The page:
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Lab 4, 5, 6 Studyguide

by: nako.nako.nako

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Lab 4, 5, 6 Studyguide SCI 1101

Marketplace > Kennesaw State University > SCI 1101 > Lab 4 5 6 Studyguide
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Lab 4, 5, 6 Studyguide
COURSE
Science, Society & Environ I
PROF.
Professor Kay Abikoye
TYPE
Study Guide
PAGES
3
WORDS
KARMA
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This 3 page Study Guide was uploaded by nako.nako.nako on Tuesday October 4, 2016. The Study Guide belongs to SCI 1101 at Kennesaw State University taught by Professor Kay Abikoye in Fall 2016. Since its upload, it has received 51 views.

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Date Created: 10/04/16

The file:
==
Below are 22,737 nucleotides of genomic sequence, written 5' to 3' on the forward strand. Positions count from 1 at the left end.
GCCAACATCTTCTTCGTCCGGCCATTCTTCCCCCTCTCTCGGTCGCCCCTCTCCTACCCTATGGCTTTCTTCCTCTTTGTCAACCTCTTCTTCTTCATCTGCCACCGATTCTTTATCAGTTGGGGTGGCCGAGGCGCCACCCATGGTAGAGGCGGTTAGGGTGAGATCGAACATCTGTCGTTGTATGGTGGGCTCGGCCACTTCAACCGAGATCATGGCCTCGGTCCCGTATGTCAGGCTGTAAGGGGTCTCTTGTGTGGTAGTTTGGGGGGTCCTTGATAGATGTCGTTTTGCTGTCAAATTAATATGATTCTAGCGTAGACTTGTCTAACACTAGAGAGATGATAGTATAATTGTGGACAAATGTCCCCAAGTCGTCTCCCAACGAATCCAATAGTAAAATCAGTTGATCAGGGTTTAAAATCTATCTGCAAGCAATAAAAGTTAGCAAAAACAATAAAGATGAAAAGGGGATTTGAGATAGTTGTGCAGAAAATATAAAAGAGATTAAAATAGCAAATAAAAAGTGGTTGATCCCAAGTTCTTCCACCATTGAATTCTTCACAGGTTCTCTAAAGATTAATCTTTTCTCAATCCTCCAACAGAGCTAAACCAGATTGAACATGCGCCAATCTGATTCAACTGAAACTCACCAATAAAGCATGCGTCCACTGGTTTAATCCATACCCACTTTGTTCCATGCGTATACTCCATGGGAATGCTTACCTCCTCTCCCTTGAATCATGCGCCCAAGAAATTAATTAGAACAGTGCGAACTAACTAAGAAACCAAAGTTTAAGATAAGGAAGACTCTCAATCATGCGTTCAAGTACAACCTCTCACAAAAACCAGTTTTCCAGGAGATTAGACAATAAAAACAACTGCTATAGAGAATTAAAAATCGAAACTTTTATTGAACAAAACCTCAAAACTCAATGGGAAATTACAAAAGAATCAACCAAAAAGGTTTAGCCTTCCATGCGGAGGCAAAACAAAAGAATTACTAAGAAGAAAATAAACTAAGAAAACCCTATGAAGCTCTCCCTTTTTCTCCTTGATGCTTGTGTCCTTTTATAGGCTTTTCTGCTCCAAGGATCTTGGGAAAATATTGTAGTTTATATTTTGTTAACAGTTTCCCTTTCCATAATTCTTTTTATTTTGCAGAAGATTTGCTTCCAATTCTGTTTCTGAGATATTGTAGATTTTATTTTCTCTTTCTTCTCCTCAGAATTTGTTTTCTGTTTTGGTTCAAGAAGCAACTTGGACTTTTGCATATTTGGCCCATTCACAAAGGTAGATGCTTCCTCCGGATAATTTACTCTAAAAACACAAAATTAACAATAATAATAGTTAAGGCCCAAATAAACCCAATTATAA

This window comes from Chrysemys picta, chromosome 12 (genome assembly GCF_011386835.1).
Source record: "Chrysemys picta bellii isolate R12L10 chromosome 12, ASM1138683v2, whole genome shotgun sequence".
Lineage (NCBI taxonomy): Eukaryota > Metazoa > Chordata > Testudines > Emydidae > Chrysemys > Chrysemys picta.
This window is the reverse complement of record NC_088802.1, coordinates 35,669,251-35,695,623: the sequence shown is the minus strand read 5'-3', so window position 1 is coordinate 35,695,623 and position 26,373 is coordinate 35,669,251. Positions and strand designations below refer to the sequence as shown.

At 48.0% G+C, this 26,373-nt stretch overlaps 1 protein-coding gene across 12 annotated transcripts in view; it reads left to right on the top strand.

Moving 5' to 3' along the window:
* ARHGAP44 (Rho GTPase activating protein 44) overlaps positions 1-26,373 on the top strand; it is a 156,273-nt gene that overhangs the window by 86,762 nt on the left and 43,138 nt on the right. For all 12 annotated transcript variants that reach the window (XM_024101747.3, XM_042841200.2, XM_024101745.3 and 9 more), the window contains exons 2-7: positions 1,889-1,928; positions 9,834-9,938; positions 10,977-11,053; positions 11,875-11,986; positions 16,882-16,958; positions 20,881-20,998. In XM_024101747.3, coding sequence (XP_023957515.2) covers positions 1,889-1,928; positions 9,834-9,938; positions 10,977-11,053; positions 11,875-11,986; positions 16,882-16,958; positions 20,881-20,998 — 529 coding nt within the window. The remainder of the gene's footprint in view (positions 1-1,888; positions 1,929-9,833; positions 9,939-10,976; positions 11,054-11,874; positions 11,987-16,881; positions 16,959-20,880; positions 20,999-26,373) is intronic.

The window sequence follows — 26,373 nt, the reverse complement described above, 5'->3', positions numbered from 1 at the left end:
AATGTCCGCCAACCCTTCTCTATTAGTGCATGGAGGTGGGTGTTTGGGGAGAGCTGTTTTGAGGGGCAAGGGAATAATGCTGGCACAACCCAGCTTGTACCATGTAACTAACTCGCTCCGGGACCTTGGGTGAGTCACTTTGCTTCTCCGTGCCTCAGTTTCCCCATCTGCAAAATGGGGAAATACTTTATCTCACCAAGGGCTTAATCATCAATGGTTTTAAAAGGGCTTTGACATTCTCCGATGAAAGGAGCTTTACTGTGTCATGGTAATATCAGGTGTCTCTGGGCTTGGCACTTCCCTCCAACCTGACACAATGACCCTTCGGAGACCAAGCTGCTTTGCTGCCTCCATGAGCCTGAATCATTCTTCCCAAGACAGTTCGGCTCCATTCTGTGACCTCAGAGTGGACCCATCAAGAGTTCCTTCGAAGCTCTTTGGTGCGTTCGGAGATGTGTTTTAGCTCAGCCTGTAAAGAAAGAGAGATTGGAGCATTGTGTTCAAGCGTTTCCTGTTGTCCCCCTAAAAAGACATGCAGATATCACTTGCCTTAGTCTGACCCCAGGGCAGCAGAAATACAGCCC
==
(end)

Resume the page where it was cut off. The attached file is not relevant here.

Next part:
Lab 4 First Law of Thermodynamics (aka “Conservation of Energy Principle”) - Energy can neither be created nor destroyed; it can only be TRANSFERRED from one from to another - ∆E = W + Q   ∆E = change in the energy of an object  W = work done on the object,   Q = heat added to an object.  Joule - The English scientist James Joule found that the heat and work are equivalent methods for changing the energy of an object. 2  2  - 1J = 1kg m  /sec Heat - the energy transferred between objects of different temperature.  - Once heat enters an object, it increases the internal energy of an object, which is the same result that doing work  on the object would produce. The object does not contain the heat or the work; it merely changes its energy  because of them.  Temperature - the property that two objects have in common when no heat is transferred between them when placed in  thermal contact.  - Ex) Measure the temperature of a glass of water with a mercury or alcohol thermometer. During this time, heat is  being exchanged between the water and the liquid in the thermometer. As it does so, the temperature of the liquid  in the thermometer changes, becoming closer to that of the water. This change in temperature of the alcohol or  mercury results in its volume changing, which is what changes the level of the fluid in the thermometer.  - The only thing that is being measured is the VOLUME of the liquid in the thermometer.  Conduction - occurs when two regions of different temperature are put into direct contact, but are not allowed to mix.  - The most predominant type of heat transfer for the majority of homes  - The rate at which heat gets transferred depends upon - the rate of heat transfer = A k (T ­T ) / L  H C - (1) the thickness of the material L - (2) the thermal conductivity k (this depends on the composition of the material) - (3) surface area of the material A, and  - (4) the temperature difference between the reservoirs. (THT C) - R­value  - thickness/thermal conductivity =  l←thickness k←thermalconductivity 2  o - the common units: ft hr  F/Btu - R T sum of all of the individual R­values  - conductive heat transfer through a single substance   rate of heat transfer = A (H C  ) k/L = A (T H C)/R  - conductive heat transfer through multiple substances  rate of heat transfer = A (H C  )/R T   R = sum of all of the individual R­values  T  Lab 5 Conduction - occurs when two regions of different temperature are put into direct contact, but are not allowed to mix.  - Ex) Temperature between outside of wall and inside the wall. Convection - heat transport by movement and mixing  - Ex) When we open the doors to our homes, hot and cold air are allowed to mix, and heat is convected. - Ex) occurs through cracks or breaks in our windows, walls, doors, ceilings, and floors.  - The number of air exchanges per hour is a measure how much energy you will need to use in order to counter  the effects of heat transfer via convection.  Second law of Thermodynamics - the total amount of usable energy that comes out of any process will be less than the total amount of energy  that went into the process. (No energy transfer can ever be 100% efficient)  "Heat will flow spontaneously from hot to cold", "", "A heat engine and a heat pump both require a hot  and a cold reservoir"   “In a closed system, the total entropy either increases or stays the same”  Entropy is the logarithm of the number of states accessible to a system (1/T = (dS/dU)N)  T = temperature; S = entropy; U = total energy of the system  - waste heat = between the total amount of energy input ­ the usable energy output  - efficiency = a measure of the amount of usable energy that is generated during any type of transfer  - If transfer is more efficient, total usable energy will be closer to the original usable energy. - Ex) the 5% efficiency of an incandescent light bulb < the 20% efficiency of an fluorescent light bulb  - all of the transfers need to be in consideration when measuring efficiency - ex) When measuring the efficiency of a car, these factors of transfer has to be taken in to account: efficiency  of the electric motor, efficiency of the internal combustion engine, types of transmission systems, gasoline,  etc Energy Use in the Home - The amount of money consumed by an appliance depends on: type of fuel, power of the appliance, and the  length of the time - Ex) average electric oven uses an average of about 2,000 watts of power to heat itself to a temperature of 350  o F. If it is run for 1 hour, then it will use an amount of energy equal to…  Energy = Power x Time        = 2000 watts x 1 hour        = 2000 watt­hour        = 2 kilowatt­hour - Ex)  The average natural gas stove uses about 11,000 Btu/hr to maintain the same  temperature. If you ran it for the same amount of time as the electric stove, it would  consume an amount of energy equal to   Energy = Power x Time        = 11000 Btu/hr x 1 hour        = 11000 Btu  - Cost of appliances: Power x Time x Cost of Electricity Lab 6 The amount of money that you would spend in making the change divided by the amount of money you would  save each year will tell you how many years it would approximately take to pay off your investment.  Scenario 1:  Savings/year = \$ 20 Description of change: single pane windows replaced by double pane windows.  Cost = \$100 Payback time = 5 years  100 dollars for a double paned window / 20 dollars saved per year = 5 years to pay off investment. Scenario 2:  Savings/year = \$ 50 Description of change: installing more energy efficient doors  Cost = \$200 Payback time = 4 years  200 dollars for new energy efficient doors / 50 dollars saved per year = 4 years to pay off investment.